Turkey has no immediate plans for any incursion into Syria, Prime Minister Ahmet Davutoğlu has said, while, however, cautioning the country would not wait for “tomorrow” in case of an imminent threat posed against its security.
“It’s correct that we have taken precautions to protect our border. If there’s any circumstance across the border that threatens Turkish security, orders to act have been given,” Davutoğlu said late on July 2.
“Nobody should have the expectation that Turkey will enter Syria tomorrow or in the near term,” the prime minister, however, noted, as he described such assumptions as “speculative” in an interview with private Kanal 7 channel.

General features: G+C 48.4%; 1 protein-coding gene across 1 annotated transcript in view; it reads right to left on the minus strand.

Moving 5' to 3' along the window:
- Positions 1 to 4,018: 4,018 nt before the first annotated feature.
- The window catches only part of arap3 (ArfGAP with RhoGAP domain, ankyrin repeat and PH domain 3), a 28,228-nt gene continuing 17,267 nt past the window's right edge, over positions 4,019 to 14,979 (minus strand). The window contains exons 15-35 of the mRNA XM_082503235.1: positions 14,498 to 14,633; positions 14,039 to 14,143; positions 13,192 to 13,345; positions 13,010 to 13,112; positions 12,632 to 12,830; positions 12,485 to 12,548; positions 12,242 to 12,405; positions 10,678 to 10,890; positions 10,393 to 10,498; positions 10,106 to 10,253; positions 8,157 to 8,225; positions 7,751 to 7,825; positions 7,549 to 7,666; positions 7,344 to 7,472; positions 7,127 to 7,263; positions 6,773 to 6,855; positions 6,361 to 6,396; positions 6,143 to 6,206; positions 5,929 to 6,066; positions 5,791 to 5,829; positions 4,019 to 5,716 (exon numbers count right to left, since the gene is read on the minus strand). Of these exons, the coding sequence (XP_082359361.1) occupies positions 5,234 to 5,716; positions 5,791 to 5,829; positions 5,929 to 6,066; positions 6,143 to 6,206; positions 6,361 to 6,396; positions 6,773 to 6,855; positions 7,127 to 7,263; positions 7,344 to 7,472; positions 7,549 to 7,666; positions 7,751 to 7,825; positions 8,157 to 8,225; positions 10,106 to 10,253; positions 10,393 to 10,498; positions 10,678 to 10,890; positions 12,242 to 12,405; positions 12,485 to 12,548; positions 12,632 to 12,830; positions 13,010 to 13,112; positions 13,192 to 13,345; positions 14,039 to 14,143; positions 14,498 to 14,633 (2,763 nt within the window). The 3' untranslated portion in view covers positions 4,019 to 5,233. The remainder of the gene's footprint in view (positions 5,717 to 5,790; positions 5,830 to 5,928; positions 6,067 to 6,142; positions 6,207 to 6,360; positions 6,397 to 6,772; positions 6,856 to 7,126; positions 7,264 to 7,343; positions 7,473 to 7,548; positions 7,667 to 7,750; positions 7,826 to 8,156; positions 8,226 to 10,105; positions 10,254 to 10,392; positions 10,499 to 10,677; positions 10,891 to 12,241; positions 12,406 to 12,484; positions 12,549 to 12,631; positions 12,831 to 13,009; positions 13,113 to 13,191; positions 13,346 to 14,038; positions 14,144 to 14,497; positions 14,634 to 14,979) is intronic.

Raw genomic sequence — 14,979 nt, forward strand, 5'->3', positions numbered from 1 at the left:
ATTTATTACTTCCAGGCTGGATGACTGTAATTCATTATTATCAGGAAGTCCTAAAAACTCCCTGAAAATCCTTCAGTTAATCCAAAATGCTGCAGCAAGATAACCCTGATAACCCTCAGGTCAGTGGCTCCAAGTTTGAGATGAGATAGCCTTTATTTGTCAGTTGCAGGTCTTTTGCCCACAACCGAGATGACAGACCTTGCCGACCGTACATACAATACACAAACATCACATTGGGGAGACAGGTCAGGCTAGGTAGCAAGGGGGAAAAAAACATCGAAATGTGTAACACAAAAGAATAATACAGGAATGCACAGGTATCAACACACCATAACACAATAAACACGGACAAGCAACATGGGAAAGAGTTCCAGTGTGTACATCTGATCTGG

Speculations have mounted recently, particularly since President Recep Tayyip Erdoğan said he would “never allow” the formation of an autonomous Kurdish state in Syrian territory. Consecutively, pro-government newspapers have trumpeted suggestions of an intervention, including the creation of a 110-by-33 kilometer “buffer zone” or “safe zone” in Syria’s Jarablus region, now controlled by the Islamic State of Iraq and the Levant (ISIL).
“If anything occurred that were to threaten Turkish security, we wouldn’t wait for tomorrow, we would go right in. But it’s wrong to expect that Turkey would undertake such a unilateral intervention in the immediate term if there is no such risk,” Davutoğlu said.
Early this week, the U.S. State Department said it had no “solid evidence” that Turkey was considering a buffer zone in Syria, adding that such a move would have “serious logistical challenges.”
Officials in Ankara, speaking on condition of anonymity, said Turkey was in the end unlikely to act alone.